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Gone with the Wind (1939)

Passed | | Drama, History, Romance | 17 January 1940 (USA)
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A manipulative woman and a roguish man conduct a turbulent romance during the American Civil War and Reconstruction periods.

Directors:

Victor Fleming, George Cukor (uncredited) | 1 more credit »

Writers:

Margaret Mitchell (story of the old south "Gone with the Wind"), Sidney Howard (screenplay)
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Popularity
542 ( 317)
Top Rated Movies #164 | Won 8 Oscars. Another 10 wins & 9 nominations. See more awards »

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Cast

Cast overview, first billed only:
Thomas Mitchell ... Gerald O'Hara
Barbara O'Neil ... Ellen - His Wife (as Barbara O'Neill)
Vivien Leigh ... Scarlett - Their Daughter
Evelyn Keyes ... Suellen - Their Daughter
Ann Rutherford ... Carreen - Their Daughter
George Reeves ... Brent Tarleton - Scarlett's Beau
Fred Crane ... Stuart Tarleton - Scarlett's Beau
Hattie McDaniel ... Mammy - House Servant
Oscar Polk ... Pork - House Servant
Butterfly McQueen ... Prissy - House Servant
Victor Jory ... Jonas Wilkerson - Field Overseer
Everett Brown ... Big Sam - Field Foreman
Howard Hickman ... John Wilkes
Alicia Rhett ... India - His Daughter
Leslie Howard ... Ashley - His Son
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Storyline

Scarlett is a woman who can deal with a nation at war, Atlanta burning, the Union Army carrying off everything from her beloved Tara, the carpetbaggers who arrive after the war. Scarlett is beautiful. She has vitality. But Ashley, the man she has wanted for so long, is going to marry his placid cousin, Melanie. Mammy warns Scarlett to behave herself at the party at Twelve Oaks. There is a new man there that day, the day the Civil War begins. Rhett Butler. Scarlett does not know he is in the room when she pleads with Ashley to choose her instead of Melanie. Written by Dale O'Connor <daleoc@interaccess.com>

Plot Summary | Plot Synopsis

Taglines:

In new screen splendor... The most magnificent picture ever! See more »

Genres:

Drama | History | Romance | War

Certificate:

Passed | See all certifications »

Parents Guide:

View content advisory »
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Details

Country:

USA

Language:

English

Release Date:

17 January 1940 (USA) See more »

Also Known As:

Gone with the Wind See more »

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Box Office

Budget:

$3,977,000 (estimated)

Opening Weekend USA:

$1,192,593, 28 June 1998, Limited Release

Gross USA:

$198,676,459

Cumulative Worldwide Gross:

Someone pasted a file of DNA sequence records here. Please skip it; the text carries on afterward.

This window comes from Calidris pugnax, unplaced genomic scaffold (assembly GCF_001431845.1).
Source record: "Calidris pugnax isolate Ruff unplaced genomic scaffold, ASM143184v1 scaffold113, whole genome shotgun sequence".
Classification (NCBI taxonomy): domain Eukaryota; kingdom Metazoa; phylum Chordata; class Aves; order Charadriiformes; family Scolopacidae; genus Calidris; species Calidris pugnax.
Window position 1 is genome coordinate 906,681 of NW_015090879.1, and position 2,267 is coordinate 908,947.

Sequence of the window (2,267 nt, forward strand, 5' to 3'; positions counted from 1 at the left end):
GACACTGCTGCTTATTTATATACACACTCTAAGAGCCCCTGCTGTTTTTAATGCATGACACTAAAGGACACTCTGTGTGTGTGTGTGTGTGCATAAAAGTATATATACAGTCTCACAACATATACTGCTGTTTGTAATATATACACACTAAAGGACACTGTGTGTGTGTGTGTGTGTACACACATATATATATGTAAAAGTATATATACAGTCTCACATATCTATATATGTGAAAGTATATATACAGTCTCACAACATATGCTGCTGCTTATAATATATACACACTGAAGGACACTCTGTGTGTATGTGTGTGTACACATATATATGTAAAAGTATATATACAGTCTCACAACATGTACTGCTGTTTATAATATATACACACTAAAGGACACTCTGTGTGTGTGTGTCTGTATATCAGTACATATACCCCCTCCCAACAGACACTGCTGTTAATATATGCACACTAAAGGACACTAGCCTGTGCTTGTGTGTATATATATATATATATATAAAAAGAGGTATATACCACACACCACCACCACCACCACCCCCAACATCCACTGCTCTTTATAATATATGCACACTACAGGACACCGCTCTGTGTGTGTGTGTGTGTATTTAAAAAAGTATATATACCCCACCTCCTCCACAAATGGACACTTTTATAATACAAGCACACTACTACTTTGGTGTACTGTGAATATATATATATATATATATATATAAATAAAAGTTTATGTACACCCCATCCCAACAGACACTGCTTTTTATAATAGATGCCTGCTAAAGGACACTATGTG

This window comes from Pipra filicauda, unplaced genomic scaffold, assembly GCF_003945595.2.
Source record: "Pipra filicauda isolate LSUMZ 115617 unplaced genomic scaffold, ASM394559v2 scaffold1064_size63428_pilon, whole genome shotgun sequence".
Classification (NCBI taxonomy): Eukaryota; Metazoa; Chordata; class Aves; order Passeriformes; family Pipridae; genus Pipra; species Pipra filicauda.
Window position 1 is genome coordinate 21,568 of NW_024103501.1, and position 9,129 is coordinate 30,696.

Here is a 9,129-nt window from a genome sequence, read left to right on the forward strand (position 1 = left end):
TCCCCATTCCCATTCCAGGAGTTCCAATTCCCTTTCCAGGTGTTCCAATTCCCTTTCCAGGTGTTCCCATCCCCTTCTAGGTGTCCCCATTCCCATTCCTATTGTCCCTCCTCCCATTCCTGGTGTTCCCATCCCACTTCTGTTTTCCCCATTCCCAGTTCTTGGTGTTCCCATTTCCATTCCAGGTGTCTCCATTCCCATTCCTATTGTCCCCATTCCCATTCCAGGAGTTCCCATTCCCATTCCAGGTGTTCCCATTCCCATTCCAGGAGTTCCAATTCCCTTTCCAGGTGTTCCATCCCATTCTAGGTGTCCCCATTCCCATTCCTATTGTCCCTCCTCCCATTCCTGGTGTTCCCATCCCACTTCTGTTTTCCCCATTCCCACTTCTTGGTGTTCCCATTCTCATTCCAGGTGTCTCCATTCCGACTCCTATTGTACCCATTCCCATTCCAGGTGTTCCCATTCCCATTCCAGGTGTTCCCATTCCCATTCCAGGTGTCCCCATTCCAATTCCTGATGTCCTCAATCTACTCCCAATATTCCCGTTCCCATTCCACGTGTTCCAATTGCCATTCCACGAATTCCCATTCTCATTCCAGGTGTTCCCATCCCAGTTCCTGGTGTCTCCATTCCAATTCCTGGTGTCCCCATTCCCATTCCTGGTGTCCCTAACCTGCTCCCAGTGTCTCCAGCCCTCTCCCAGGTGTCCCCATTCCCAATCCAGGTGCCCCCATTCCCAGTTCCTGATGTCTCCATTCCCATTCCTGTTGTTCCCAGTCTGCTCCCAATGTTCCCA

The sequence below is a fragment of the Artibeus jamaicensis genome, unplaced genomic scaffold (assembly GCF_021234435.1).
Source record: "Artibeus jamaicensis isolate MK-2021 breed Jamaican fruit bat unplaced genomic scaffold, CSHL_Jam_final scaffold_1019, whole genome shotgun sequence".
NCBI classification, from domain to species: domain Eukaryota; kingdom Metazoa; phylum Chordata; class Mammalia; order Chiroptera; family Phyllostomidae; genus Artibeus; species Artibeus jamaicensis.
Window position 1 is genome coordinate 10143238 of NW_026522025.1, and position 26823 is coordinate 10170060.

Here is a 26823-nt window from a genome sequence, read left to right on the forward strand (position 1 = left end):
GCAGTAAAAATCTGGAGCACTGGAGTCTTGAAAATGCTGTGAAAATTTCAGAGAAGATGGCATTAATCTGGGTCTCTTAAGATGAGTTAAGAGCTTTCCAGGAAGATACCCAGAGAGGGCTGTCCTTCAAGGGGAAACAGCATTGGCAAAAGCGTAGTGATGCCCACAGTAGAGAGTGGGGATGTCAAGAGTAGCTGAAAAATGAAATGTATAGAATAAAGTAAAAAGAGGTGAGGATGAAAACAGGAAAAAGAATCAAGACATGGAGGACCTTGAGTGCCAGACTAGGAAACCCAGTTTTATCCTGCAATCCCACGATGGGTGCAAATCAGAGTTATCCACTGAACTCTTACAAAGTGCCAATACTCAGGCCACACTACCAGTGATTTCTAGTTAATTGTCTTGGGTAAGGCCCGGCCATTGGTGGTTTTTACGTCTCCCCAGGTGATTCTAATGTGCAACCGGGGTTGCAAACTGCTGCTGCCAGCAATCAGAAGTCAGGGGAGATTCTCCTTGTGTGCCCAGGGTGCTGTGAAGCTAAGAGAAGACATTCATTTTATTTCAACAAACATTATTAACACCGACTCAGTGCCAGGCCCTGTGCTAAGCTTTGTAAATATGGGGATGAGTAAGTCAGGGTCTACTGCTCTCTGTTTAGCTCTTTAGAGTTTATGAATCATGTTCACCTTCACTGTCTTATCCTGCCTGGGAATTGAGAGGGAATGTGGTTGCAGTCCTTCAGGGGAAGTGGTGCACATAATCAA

$400,176,459
See more on IMDbPro »

Company Credits

Show more on IMDbPro »

Technical Specs

Runtime:

| (1969 re-release) | (1985 re-release) | (1994 re-release) | (1989 re-release) | (copyright length)

Sound Mix:

Mono (Western Electric Sound System)

Color:

Color (Technicolor)

Aspect Ratio:

1.37 : 1
See full technical specs »
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Did You Know?

Trivia

The Tara plantation of the novel and its adaptations is located five miles (8 km) from Jonesboro in Clayton County, on the east side of the Flint River. It is about 20 miles (32 km) south of Atlanta. See more »

Goofs

When Scarlett and Melanie are nursing the wounded soldier, their shadows don't fit their movements. See more »

Quotes

[first lines]
Brent Tarleton: What do we care if we *were* expelled from college, Scarlett? The war is gonna start any day now, so we'd have left college anyhow.
Stuart Tarleton: War! Isn't it exciting, Scarlett? You know those fool Yankees actually *want* a war?
Brent Tarleton: We'll show 'em!
Scarlett: Fiddle-dee-dee! War, war, war; this war talk's spoiling all the fun at every party this spring. I get so bored I could scream. Besides... there isn't going to be any war.
Brent Tarleton: Not going to be any war?
Stuart Tarleton: Why, honey, of course there's gonna be a war.
Scarlett: If either ...
[...]
See more »

Crazy Credits

Opening credits prologue: There was a land of Cavaliers and Cotton Fields called the Old South... Here in this pretty world Gallantry took its last bow.. Here was the last ever to be seen of Knights and their Ladies Fair, of Master and Slave... Look for it only in books, for it is no more than a dream remembered. A Civilization gone with the wind... See more »

Alternate Versions

The rough cut shown to MGM executives in July 1939 ran four and a half hours. By September 1939 it had been trimmed to three hours and forty minutes for a preview showing in Riverside, California. Further additions (including a fifth shooting of the opening scene) and deletions brought it to its final running time in December of three hours and forty-two minutes. See more »

Connections

Referenced in Mad: Class of the Titans/Zeke and Lex Luthor (2010) See more »

Soundtracks

Battle Hymn of the Republic
(circa 1856) (uncredited)
Music by William Steffe
In the score during the burning of Atlanta sequence
See more »